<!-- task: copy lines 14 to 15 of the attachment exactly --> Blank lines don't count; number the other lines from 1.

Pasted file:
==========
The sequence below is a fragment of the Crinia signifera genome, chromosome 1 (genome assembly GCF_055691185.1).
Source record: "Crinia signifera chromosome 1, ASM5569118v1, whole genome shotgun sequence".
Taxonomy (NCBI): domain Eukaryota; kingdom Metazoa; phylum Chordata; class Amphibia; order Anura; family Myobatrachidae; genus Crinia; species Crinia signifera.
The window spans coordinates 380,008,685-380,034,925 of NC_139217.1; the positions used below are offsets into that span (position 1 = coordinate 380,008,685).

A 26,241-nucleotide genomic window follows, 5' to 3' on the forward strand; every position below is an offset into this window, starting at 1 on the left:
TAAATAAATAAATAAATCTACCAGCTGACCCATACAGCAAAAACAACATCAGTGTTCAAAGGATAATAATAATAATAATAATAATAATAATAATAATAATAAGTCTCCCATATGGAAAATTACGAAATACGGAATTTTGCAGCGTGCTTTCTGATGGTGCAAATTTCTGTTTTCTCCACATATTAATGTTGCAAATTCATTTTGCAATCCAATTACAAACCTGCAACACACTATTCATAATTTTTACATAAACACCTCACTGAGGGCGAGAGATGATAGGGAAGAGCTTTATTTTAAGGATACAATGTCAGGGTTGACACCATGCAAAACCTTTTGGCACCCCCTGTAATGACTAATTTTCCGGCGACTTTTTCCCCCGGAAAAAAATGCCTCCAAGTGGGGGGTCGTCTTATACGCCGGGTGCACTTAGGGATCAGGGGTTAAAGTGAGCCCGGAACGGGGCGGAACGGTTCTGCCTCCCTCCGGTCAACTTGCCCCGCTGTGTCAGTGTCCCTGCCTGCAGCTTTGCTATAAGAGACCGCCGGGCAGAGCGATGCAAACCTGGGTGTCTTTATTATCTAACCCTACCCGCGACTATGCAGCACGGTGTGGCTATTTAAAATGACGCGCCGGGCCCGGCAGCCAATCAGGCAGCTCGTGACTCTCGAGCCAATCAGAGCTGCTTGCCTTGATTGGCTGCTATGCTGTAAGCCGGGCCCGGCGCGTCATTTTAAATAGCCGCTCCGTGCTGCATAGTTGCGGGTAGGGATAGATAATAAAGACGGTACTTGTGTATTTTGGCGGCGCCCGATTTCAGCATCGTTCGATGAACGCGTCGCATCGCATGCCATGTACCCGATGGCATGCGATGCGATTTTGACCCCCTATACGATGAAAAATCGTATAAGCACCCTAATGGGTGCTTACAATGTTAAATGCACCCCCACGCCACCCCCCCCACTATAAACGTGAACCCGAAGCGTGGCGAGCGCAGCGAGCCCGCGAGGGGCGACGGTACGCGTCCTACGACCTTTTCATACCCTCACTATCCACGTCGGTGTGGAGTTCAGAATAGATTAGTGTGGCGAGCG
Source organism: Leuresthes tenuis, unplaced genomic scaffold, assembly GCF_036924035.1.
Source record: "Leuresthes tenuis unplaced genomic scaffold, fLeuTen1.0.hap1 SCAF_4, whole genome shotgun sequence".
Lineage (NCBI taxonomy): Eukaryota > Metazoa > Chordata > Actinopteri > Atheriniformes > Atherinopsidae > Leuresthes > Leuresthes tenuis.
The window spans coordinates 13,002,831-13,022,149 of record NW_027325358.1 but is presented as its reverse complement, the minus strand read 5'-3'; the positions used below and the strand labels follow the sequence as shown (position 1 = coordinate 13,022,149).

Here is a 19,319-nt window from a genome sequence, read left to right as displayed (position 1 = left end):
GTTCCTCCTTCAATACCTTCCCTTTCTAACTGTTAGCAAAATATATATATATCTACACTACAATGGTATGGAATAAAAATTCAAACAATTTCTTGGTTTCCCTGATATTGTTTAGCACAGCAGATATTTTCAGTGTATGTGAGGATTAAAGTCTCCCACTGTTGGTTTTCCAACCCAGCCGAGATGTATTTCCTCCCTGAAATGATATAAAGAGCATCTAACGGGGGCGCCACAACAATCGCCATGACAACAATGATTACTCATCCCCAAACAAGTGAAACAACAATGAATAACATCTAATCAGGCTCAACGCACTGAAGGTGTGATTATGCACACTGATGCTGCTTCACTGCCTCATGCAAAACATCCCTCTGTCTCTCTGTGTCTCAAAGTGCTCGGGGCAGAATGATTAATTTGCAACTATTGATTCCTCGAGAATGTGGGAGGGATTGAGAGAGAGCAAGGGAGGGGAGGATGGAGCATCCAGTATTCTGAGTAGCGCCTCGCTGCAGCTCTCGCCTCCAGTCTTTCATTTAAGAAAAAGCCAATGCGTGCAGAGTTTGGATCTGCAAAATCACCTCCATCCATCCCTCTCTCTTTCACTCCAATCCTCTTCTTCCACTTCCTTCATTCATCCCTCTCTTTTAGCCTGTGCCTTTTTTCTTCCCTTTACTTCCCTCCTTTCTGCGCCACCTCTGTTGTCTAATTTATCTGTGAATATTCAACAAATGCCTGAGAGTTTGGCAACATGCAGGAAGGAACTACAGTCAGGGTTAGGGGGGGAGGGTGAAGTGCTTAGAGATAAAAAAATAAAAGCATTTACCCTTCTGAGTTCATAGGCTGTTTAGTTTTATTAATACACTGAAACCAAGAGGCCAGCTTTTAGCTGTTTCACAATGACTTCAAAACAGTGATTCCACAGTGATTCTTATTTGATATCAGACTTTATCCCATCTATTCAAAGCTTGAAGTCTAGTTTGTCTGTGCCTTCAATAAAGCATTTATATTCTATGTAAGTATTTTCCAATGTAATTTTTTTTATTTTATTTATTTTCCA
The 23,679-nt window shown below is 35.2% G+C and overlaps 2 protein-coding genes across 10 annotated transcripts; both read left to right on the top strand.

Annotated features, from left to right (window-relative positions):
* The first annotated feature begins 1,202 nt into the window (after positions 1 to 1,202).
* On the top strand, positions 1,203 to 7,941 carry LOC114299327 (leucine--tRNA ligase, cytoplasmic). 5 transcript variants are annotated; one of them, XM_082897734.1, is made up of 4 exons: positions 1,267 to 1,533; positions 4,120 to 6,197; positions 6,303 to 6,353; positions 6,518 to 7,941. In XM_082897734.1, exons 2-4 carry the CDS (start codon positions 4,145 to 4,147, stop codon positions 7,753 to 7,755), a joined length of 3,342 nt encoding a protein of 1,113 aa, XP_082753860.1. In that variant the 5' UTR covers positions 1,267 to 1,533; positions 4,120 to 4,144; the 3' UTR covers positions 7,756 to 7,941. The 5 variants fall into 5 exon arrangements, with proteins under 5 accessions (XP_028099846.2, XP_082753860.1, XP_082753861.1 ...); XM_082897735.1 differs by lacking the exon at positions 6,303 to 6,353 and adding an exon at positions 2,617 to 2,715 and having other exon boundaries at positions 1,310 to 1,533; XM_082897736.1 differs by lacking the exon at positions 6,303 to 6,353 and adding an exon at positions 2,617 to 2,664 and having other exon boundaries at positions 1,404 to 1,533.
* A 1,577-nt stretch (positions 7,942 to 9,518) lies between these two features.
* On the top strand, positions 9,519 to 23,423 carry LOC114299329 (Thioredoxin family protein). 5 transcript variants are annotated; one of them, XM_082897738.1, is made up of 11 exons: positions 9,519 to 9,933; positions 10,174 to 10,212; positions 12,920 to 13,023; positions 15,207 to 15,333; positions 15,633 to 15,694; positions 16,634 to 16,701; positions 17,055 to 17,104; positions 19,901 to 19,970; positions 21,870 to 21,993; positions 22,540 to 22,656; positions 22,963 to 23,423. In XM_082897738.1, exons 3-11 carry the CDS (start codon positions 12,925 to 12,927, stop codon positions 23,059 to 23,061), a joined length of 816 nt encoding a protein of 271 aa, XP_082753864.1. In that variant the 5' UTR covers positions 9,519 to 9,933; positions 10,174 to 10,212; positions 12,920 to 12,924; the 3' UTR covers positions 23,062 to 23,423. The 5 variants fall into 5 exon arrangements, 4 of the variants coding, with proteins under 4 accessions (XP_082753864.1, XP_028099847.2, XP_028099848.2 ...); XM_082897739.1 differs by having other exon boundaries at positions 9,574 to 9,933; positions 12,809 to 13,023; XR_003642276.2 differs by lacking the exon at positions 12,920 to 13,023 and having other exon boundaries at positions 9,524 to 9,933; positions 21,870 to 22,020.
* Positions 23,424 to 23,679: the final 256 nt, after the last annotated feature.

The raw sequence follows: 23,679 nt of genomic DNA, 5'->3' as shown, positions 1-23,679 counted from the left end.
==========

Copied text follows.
Annotated features, from left to right (window-relative positions):
* The first annotated feature begins 1,202 nt into the window (after positions 1 to 1,202).